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Idaho’s mental health care is an economic development issue

Heidi KnittelIf business owners aren’t depressed about the state of mental health care in Idaho, they ought to be. As Idaho’s elected leaders slash mental health services, the cost of untreated mental illness on small businesses is staggering.

A few facts:

1) Depression is the second leading cause of disability worldwide.

2) The U.S. mentally ill population has a 48 – 73 percent lower employment rate, and misses between 35-96 work days annually, depending on severity of symptoms.

There’s an impact on our future workforce as well: The drop-out rate for U.S. high school students with emotional disturbance is greater than 50 percent.

It gets worse. Reduced or lost productivity in the U.S. costs a total of $78.5 billion, including lost earnings due to missed work ($59 billion), the value of time spent to care for family members with mental disorders ($3.1 billion) and estimated value of lost future earnings due to premature death, including suicide ($11.8 billion).

Fifty-four thousand adults in Idaho live with a serious mental illness. Do any of them work for you?

Symptoms of depression and mild mental illness include fatigue and lack of focus, which can lead to higher on-the-job accidents and workers’ compensation claims. A 2004 study estimated that the total economic benefit from treatment of depression is $7,100, a return of about $7 for each dollar invested in treatment.

There is hope. Businesses owners can’t close the funding gap, but they can help workers with mental health and related productivity losses, both at the state and local level. Larger employers have Employee Assistance Programs (EAPs) and offer health insurance that covers mental health services, such as counseling and medication management.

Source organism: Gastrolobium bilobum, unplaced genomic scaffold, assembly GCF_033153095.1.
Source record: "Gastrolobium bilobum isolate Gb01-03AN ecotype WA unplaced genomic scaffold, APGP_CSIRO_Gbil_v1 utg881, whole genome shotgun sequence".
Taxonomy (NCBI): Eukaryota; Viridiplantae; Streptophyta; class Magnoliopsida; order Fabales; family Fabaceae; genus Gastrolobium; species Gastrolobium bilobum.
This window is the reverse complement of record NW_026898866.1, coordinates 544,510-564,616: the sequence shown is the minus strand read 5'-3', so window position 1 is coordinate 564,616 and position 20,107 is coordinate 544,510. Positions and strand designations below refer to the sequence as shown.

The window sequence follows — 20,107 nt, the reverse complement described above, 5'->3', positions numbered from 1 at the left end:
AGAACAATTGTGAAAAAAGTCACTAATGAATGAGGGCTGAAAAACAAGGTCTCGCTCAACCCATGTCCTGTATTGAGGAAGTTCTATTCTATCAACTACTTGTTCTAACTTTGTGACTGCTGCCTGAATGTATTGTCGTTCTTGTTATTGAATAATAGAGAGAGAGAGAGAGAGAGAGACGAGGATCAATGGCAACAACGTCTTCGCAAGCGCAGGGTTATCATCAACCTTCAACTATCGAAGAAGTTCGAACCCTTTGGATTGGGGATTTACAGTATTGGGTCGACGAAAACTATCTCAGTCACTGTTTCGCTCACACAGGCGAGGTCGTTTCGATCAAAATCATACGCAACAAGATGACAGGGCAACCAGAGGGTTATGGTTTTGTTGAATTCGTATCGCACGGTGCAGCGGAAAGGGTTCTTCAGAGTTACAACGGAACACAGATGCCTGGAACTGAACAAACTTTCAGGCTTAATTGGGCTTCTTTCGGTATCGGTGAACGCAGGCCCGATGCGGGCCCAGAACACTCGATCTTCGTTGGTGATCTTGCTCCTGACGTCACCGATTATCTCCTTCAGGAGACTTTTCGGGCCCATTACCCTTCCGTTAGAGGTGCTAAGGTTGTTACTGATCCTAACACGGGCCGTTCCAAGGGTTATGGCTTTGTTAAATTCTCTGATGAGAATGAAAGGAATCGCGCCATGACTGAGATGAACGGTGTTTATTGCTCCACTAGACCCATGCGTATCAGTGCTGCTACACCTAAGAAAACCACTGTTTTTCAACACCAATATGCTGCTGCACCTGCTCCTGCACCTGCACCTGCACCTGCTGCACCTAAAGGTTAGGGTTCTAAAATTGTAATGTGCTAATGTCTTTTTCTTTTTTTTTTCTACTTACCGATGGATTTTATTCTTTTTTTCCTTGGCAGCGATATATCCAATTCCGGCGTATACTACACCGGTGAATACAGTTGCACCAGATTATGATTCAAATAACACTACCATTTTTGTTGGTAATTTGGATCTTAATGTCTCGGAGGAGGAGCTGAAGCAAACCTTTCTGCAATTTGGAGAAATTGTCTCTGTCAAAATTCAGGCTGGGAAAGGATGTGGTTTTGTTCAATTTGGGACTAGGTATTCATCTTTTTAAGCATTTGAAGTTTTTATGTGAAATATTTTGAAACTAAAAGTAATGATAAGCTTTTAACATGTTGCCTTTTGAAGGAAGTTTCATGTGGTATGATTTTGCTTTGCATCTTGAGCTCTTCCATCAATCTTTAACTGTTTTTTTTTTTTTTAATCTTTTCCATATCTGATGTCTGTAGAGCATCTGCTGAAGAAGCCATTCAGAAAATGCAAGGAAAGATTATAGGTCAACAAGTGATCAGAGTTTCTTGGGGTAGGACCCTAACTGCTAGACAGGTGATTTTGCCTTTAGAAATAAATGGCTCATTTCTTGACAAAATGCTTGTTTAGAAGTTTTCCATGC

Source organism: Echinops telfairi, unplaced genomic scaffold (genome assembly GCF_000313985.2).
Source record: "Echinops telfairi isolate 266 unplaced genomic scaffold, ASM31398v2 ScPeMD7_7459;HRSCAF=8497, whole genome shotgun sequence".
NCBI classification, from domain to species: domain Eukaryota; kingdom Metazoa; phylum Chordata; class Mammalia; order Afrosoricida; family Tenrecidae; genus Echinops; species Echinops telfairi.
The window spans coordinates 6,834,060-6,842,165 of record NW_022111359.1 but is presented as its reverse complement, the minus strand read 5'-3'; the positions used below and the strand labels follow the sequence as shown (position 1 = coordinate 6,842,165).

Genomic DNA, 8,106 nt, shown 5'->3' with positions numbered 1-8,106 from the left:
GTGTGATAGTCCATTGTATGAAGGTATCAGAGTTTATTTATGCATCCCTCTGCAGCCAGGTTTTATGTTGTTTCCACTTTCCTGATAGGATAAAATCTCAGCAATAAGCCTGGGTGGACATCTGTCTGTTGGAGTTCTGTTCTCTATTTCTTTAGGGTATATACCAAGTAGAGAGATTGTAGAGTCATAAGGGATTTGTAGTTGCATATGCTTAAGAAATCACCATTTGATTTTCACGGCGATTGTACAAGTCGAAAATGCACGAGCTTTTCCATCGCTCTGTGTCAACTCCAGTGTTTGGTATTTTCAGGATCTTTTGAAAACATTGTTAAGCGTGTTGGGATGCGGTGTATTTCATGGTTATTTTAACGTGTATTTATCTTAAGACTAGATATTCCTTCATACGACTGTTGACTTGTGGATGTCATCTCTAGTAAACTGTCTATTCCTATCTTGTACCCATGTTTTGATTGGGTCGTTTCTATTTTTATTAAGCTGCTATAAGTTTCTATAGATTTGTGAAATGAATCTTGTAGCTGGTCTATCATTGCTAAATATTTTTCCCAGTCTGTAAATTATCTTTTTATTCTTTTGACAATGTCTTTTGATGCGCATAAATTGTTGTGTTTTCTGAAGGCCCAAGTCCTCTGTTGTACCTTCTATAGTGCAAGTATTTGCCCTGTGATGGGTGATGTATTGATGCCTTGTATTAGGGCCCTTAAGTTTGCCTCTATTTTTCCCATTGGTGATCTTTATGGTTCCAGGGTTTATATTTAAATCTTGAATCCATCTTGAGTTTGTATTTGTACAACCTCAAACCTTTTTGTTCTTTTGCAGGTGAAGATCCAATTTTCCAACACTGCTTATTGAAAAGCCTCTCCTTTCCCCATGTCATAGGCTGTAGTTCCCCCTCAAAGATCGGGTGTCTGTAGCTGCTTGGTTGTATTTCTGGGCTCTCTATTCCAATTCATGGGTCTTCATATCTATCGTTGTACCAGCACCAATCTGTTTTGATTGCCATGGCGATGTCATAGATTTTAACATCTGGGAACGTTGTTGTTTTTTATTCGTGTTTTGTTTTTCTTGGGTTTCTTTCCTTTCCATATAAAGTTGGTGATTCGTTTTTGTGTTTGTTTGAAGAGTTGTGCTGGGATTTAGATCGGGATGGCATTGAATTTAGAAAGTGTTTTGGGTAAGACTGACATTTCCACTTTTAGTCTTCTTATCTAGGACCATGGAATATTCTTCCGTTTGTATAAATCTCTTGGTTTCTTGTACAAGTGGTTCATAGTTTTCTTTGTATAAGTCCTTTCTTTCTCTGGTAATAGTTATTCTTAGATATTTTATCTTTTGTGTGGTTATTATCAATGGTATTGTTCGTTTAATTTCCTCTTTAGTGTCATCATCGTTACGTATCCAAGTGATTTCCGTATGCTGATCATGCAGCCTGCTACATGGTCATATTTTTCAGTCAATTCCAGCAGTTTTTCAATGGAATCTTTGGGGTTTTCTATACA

But what can the small business owner do? Look around your company. If one out of every 25 of your employees is suffering a mental illness, are you sure that employee has access to adequate care? Educate yourself and your staff about the mental health benefits on your health plan. Develop positive relationships with your employees that reduce workplace stress and increase trust. Consider the impact on your lower-wage employees who do not have access to health care.

In 2012, Governor C.L. “Butch” Otter turned down a lucrative offer to not only expand mental health treatment, but to boost the economy. Otter assembled a bipartisan workgroup to study the impact of Medicaid expansion. The results were astonishing: Over the next ten years the state could save $290 million in offsets to state and county governments, and allow for $6 million in state and county savings. Additionally, the workgroup estimated a generation of 16,000 new jobs, concomitant with closing the healthcare gap.

Small businesses are required to offer health insurance to their employees or pay a penalty. Many of Idaho’s 1,300 small business employees qualify for Medicaid expansion which, if adopted, would mean that employers could forego providing healthcare, while avoiding the financial penalty and protecting profits.

Ironically, Idahoans are paying for Medicaid expansion anyway with federal taxes. We are gifting our money to 35 participating states. Does it make good business sense to send Idaho tax dollars to help businesses and workers in other states?

Idaho has an election this November. Please do some research on where Idaho’s candidates stand on healthcare. Support the candidates who go to bat for healthy, working and prosperous Idaho workers and employers. Small businesses are relying on you.

Heidi Knittel is the program director of a small case management agency in Nampa and a member of the National Council for Behavioral Health. She’s running for Idaho State Senate in District 12.

About Heidi Knittel